By Ronald Gordon
Night City. A place named for its dark nature and the grim acts that take place within its borders. Many adventures have taken place there, and many more will happen in the future, but yours is a very, VERY special case. Night City is a place where people chase their dreams and live lives of glory, but soon enough you’ll find that the only thing Night City can bring you is one step closer to Death’s cold embrace.
Cyberpunk 2077 has been a much debated, often hated, sometimes loved, Open-World Action Adventure game developed and published by CD Projekt Red, creators of the famous Witcher game trilogy. Yet I generally really enjoyed the experience. Assume the short but impactful name of V and build a character who will face the dangers of the infamous Night City and follow the admirable goal of becoming the best of the best. Except, like most things in life, that leads to many hardships.
Cyberpunk 2077 has an amazing story that’s filled with twists and turns galore. At first, you’re a simple merc, doing jobs and making a name for yourself, but after a huge heist gone wrong leaves you in a sorry state, your low-level life of crime quickly turns into a race for survival, thanks to a biochip linking the consciousness of a long-dead radical terrorist to your rapidly deteriorating mind. It’s up to you to find a way to remove the chip and live on, before your two minds become one and V becomes none.
I loved Cyberpunk mainly because of how it framed this dilemma, since having two minds in one body certainly isn’t an easy thing to deal with. The dramatic struggle you undergo while trying to get the chip out of your head feels genuine, and the emotionally charged reactions from V crank things up to 11. As you progress with finding a way to remove the chip, you gradually grow weaker and weaker, and your dialogue options start displaying more panic and worry with each choice. Cutscenes begin with you stumbling as you walk and taking a second to breathe, the screen will glitch as you cough into your hand and see traces of blood on your palm. But the worst of all the symptoms is that your brain buddy Johnny Silverhand, played by Keanu Reeves, gradually grows more active as time passes. Your actions will mimic his, your speech and mannerisms become more similar, and soon enough you’ll start to question which one of you is in charge of your mind.
The gameplay is fairly simple: it’s a first person shooter first and foremost, but it’s got some pretty fluid mechanics when it comes to movement and combat. You can run around, slide, crouch, peek from behind cover, and use Quick Hacks on your enemies. Quick Hacks are fast and easy methods to manipulate your opponents into making your battle easier. Everyone in Night City has some cybernetic enhancements, and it just so happens that you’ve got the knowledge that lets you hack into your opponents’ tech and mess around with it. You can blind them by rebooting their optics, overload their systems with a high voltage, send a ping signal out to show all the devices they’re connected to, and even jam their weapons. It’s all about using whatever you can to turn the tide, and being quicker on the draw than your opponents.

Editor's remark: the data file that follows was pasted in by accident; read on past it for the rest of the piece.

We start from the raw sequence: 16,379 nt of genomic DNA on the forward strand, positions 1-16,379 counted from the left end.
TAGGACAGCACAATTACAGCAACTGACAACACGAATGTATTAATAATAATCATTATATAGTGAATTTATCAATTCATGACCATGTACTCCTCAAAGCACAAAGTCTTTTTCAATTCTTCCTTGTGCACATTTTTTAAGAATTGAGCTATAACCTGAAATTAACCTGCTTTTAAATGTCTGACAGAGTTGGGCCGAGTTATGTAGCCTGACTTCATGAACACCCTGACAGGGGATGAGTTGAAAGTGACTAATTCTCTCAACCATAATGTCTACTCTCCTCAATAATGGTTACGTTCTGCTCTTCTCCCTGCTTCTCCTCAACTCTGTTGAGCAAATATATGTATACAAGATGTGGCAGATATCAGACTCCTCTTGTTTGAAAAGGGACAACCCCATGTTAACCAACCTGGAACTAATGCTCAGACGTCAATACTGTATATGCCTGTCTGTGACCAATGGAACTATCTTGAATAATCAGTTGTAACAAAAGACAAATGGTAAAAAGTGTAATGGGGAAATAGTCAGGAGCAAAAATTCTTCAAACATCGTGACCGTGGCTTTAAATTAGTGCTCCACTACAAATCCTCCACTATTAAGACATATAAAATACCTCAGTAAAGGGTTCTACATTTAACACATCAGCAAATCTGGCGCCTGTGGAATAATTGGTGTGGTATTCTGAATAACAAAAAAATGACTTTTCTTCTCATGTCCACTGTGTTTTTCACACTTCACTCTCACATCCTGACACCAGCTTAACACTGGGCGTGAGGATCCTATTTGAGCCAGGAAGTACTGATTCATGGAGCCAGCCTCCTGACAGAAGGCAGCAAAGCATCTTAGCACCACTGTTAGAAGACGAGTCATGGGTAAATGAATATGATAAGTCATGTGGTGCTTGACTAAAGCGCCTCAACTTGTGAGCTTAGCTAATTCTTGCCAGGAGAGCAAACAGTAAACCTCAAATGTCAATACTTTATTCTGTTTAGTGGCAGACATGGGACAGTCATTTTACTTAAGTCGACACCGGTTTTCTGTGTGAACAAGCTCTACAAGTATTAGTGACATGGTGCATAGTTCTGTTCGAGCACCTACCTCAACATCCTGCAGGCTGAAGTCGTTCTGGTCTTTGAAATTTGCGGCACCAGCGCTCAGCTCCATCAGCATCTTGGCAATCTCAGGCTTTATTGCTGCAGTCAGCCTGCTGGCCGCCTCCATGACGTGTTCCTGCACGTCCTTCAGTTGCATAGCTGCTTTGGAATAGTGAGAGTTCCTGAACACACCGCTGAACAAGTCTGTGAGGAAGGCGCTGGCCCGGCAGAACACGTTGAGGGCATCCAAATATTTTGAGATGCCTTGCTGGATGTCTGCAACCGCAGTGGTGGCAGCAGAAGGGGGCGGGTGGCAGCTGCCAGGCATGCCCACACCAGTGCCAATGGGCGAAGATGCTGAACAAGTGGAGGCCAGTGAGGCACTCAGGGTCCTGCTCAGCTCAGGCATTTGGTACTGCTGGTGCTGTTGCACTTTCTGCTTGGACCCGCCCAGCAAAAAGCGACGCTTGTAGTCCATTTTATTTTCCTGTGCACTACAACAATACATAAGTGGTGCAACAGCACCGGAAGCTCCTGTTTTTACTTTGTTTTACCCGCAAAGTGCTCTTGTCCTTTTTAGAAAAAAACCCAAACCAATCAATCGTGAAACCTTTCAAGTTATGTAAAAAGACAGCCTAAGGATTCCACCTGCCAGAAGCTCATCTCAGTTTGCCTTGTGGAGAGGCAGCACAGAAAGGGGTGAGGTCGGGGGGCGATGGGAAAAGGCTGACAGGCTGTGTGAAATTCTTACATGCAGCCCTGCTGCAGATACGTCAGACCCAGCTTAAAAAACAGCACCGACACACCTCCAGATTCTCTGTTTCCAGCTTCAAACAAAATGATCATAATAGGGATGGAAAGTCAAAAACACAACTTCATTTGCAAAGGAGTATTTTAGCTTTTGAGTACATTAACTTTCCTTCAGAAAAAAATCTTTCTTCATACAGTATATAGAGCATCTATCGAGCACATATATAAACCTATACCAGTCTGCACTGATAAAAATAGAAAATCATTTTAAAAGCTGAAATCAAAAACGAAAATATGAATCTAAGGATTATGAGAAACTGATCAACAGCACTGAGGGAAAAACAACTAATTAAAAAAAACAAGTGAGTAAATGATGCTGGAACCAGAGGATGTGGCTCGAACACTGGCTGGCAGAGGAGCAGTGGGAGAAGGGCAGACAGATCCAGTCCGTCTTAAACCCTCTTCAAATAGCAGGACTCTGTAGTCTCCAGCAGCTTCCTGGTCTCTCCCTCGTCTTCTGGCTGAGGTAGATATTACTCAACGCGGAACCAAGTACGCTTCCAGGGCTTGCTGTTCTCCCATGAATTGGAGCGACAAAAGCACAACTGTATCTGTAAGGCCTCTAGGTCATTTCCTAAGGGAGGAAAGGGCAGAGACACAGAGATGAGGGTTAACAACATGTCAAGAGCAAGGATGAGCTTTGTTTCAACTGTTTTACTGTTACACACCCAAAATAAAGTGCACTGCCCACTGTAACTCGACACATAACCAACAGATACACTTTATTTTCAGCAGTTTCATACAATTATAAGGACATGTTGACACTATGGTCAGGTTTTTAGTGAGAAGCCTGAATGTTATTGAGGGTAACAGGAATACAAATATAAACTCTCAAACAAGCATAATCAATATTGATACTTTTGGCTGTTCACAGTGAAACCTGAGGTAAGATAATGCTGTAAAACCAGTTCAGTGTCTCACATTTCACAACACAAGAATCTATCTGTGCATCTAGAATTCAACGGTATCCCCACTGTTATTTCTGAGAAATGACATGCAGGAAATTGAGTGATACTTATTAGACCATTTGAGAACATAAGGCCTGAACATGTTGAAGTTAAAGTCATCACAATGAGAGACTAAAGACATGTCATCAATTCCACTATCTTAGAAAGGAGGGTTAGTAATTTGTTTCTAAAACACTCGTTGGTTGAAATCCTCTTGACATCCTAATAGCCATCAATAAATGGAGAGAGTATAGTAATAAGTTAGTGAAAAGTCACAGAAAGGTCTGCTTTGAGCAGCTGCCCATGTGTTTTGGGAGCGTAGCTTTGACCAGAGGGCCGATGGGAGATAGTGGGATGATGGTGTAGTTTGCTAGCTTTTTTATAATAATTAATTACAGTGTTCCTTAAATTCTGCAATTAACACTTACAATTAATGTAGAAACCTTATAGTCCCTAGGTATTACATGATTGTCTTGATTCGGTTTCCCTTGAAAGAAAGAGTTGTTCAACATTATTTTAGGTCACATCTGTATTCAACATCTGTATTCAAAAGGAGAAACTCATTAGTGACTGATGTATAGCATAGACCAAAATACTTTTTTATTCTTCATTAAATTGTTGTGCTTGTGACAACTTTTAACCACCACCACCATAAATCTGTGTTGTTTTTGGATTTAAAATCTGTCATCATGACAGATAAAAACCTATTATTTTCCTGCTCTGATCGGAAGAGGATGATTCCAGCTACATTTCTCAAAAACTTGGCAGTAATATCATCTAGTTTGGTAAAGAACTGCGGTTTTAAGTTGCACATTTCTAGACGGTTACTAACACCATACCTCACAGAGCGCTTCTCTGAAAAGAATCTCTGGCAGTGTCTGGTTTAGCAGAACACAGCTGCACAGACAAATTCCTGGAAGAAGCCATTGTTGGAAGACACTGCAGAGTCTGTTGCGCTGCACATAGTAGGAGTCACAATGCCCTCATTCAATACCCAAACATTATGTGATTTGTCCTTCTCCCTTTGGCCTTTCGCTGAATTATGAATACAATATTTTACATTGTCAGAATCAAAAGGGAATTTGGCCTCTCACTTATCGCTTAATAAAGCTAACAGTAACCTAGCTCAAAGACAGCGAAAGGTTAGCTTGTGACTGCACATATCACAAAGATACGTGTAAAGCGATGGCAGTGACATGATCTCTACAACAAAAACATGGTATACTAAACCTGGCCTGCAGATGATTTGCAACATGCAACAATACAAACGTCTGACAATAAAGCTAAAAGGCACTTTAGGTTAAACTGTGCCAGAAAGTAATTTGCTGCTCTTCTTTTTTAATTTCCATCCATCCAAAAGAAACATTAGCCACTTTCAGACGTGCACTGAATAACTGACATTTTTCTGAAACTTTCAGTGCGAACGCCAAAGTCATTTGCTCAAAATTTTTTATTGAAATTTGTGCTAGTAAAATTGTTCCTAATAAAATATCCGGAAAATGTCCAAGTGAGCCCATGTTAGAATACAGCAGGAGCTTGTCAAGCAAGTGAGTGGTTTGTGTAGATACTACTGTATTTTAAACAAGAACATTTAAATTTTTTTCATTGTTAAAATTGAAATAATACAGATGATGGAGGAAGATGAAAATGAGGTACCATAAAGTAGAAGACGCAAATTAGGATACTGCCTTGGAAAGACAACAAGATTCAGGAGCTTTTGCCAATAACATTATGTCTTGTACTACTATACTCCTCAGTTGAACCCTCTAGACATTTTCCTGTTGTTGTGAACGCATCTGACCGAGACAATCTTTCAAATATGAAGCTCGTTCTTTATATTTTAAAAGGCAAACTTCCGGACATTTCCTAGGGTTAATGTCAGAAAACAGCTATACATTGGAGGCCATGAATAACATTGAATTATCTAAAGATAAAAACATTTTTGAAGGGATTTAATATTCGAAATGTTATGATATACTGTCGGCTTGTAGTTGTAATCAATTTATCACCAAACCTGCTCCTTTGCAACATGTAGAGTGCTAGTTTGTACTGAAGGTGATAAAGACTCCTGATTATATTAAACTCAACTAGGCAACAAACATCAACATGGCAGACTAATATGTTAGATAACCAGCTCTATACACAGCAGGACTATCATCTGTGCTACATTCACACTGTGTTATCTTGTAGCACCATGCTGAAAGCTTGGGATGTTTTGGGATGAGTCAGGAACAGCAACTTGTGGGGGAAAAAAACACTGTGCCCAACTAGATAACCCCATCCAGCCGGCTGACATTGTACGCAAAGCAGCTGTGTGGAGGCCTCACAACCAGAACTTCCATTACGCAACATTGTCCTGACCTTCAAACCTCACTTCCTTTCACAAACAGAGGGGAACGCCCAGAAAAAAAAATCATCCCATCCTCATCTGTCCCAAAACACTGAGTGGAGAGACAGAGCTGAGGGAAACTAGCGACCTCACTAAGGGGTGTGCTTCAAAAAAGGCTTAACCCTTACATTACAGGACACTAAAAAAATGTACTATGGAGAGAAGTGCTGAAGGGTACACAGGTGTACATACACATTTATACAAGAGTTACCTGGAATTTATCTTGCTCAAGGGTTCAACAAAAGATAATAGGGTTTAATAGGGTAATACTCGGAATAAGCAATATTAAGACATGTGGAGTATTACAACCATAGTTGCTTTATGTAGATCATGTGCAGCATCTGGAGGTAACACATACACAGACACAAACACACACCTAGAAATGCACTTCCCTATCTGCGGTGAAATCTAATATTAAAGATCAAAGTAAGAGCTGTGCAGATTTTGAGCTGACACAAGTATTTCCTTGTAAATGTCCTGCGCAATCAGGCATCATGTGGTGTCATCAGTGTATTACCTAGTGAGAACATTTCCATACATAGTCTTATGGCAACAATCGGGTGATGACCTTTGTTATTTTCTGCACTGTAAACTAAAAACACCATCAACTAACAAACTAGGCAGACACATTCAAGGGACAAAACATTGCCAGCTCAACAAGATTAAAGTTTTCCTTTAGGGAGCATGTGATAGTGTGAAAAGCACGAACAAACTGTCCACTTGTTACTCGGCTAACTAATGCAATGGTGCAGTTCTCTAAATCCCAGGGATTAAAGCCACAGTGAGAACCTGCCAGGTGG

The music in Cyberpunk is one of the best parts about it. The battle music gets you into the flow with hard techno beats and bass drops. But it can also turn more solemn during the later sections of the game. For instance, whenever you and Johnny have a conversation, the music turns into a slow, repeating melody, reminding you that the more you see Johnny, the less you’ll see yourself. You’ve only got so long to find a solution before Johnny takes control, and every time that one melody plays you know that you’re about to lose another inch of leeway to Silverhand.
The visual style is, of course, one of the game’s major selling points. Cyberpunk 2077 is a beautiful game with a Sci-Fi aesthetic. I enjoyed how Night City, much like New York City’s bustling Times Square, was filled with bright lights and holographic billboards. Every place you turn you see something lit up and lively, and some of the people you come across add to that with their colorful clothing and outstanding cybernetic enhancements. Night City feels like an actual city from somewhere in the future. With compelling people, odd street vendors to visit and crowds littering the sidewalks, Night City seems like a place that anybody would want to go to pursue dreams of fame and fortune, despite the violent nature of some of its citizens.
I thoroughly enjoyed Cyberpunk 2077 for what it brought to the table: a very peculiar yet highly enjoyable plot line, high octane violence with equally violent music, and the radical Johnny Silverhand who may as well have taken over my body, so extreme was his character. Although CD Projekt Red faced a lot of criticism recently because the Old Gen base console versions didn’t look as good as the others, I for one like the game as it is. It may not have been built for my base Xbox One, but I didn’t let that interfere with the overall experience. I’d suggest Cyberpunk to anyone who wants a good story, but I’d also advise waiting for some patches and hotfixes to roll around so that the game’s optimization can be tweaked. I’m doing that myself, so that I can replay on my own time. There are so many secrets within Cyberpunk, and I want to see them all as they were meant to be seen.
Based in the Bronx, Ronald Gordon is a senior intern for the New York Videogame Critics Circle.